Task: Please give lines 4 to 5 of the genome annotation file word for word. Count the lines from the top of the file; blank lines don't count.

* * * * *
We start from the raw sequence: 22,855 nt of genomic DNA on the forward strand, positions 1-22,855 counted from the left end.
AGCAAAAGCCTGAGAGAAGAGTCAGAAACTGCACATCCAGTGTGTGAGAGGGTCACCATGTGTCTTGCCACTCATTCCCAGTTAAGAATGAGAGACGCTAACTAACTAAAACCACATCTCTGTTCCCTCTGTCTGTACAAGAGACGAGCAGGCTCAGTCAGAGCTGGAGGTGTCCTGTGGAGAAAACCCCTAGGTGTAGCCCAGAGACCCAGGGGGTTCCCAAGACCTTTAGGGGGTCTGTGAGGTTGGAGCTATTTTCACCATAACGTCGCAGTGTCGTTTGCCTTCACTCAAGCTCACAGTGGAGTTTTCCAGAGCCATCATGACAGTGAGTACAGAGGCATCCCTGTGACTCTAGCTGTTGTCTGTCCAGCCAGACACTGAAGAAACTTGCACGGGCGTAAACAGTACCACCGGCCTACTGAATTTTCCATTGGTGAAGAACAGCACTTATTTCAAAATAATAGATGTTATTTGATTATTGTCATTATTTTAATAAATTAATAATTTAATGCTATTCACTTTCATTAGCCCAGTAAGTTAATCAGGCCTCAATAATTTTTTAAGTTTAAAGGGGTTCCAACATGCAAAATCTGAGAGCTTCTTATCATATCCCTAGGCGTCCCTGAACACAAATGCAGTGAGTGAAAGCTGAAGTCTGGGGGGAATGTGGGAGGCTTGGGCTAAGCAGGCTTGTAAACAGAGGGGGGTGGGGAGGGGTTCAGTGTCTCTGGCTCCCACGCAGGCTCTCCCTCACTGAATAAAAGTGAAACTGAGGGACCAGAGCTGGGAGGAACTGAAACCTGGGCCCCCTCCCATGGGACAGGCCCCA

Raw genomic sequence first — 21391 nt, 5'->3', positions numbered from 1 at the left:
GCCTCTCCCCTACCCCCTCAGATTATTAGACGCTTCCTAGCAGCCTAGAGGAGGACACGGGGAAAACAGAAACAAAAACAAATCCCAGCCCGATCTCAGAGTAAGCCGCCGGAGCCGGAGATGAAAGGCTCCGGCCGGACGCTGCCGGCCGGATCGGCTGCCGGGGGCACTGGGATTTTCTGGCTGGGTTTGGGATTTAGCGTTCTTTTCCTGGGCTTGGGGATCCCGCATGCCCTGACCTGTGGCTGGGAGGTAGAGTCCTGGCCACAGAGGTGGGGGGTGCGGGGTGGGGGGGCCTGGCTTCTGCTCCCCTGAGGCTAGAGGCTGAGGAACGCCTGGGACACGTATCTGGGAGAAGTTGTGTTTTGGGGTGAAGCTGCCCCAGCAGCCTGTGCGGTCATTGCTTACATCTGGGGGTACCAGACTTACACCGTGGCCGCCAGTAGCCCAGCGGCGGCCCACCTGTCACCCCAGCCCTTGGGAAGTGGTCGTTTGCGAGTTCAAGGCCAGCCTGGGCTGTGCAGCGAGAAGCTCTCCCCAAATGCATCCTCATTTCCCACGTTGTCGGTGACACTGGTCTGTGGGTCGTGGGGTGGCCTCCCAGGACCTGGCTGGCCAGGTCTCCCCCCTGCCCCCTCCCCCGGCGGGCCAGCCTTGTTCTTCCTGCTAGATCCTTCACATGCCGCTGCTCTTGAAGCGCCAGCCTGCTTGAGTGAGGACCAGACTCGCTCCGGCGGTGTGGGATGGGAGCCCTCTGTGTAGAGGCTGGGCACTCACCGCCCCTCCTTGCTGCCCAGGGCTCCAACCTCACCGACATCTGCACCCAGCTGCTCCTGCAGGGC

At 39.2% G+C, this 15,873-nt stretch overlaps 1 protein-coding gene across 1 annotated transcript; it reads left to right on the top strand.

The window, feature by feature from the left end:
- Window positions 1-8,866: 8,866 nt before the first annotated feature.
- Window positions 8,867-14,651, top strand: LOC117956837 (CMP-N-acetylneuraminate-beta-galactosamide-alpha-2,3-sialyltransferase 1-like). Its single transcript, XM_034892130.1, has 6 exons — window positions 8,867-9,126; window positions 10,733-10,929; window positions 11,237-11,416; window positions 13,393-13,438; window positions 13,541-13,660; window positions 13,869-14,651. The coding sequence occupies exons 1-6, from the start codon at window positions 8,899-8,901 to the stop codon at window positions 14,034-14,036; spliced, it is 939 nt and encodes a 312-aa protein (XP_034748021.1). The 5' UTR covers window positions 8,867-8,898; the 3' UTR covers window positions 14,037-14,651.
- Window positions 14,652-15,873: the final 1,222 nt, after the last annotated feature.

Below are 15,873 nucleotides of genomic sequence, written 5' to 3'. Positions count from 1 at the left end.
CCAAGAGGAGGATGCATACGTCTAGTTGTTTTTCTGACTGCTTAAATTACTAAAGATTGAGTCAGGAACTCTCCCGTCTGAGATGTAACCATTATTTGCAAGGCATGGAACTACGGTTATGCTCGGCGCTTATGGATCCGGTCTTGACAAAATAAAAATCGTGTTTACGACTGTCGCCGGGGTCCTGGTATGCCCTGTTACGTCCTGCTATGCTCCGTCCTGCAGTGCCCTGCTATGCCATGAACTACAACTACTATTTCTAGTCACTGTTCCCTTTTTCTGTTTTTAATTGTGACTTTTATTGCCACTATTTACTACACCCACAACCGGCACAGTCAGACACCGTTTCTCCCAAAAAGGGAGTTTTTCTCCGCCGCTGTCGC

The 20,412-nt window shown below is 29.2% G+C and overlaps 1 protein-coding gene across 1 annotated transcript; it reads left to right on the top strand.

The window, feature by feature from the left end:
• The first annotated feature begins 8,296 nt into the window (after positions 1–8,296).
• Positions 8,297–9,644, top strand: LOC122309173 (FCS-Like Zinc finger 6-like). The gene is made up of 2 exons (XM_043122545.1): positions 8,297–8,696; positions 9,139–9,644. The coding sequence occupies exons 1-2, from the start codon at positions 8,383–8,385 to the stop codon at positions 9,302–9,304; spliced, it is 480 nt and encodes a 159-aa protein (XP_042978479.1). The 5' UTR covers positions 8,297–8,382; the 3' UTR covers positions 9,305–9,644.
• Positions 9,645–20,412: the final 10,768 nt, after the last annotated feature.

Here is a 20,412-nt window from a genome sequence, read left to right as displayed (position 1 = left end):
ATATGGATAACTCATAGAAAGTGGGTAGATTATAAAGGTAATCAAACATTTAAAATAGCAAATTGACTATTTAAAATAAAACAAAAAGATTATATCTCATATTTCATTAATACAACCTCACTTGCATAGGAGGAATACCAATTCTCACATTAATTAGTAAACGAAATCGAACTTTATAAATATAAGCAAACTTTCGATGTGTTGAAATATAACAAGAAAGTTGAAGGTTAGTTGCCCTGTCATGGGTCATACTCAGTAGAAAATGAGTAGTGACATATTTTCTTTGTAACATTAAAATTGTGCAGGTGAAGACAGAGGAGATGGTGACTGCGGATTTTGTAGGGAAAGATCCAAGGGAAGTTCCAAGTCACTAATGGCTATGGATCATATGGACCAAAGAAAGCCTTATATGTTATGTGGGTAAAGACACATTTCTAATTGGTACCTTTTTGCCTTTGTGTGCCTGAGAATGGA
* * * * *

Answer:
GCCTCTCCCCTACCCCCTCAGATTATTAGACGCTTCCTAGCAGCCTAGAGGAGGACACGGGGAAAACAGAAACAAAAACAAATCCCAGCCCGATCTCAGAGTAAGCCGCCGGAGCCGGAGATGAAAGGCTCCGGCCGGACGCTGCCGGCCGGATCGGCTGCCGGGGGCACTGGGATTTTCTGGCTGGGTTTGGGATTTAGCGTTCTTTTCCTGGGCTTGGGGATCCCGCATGCCCTGACCTGTGGCTGGGAGGTAGAGTCCTGGCCACAGAGGTGGGGGGTGCGGGGTGGGGGGGCCTGGCTTCTGCTCCCCTGAGGCTAGAGGCTGAGGAACGCCTGGGACACGTATCTGGGAGAAGTTGTGTTTTGGGGTGAAGCTGCCCCAGCAGCCTGTGCGGTCATTGCTTACATCTGGGGGTACCAGACTTACACCGTGGCCGCCAGTAGCCCAGCGGCGGCCCACCTGTCACCCCAGCCCTTGGGAAGTGGTCGTTTGCGAGTTCAAGGCCAGCCTGGGCTGTGCAGCGAGAAGCTCTCCCCAAATGCATCCTCATTTCCCACGTTGTCGGTGACACTGGTCTGTGGGTCGTGGGGTGGCCTCCCAGGACCTGGCTGGCCAGGTCTCCCCCCTGCCCCCTCCCCCGGCGGGCCAGCCTTGTTCTTCCTGCTAGATCCTTCACATGCCGCTGCTCTTGAAGCGCCAGCCTGCTTGAGTGAGGACCAGACTCGCTCCGGCGGTGTGGGATGGGAGCCCTCTGTGTAGAGGCTGGGCACTCACCGCCCCTCCTTGCTGCCCAGGGCTCCAACCTCACCGACATCTGCACCCAGCTGCTCCTGCAGGGC

At 39.2% G+C, this 15,873-nt stretch overlaps 1 protein-coding gene across 1 annotated transcript; it reads left to right on the top strand.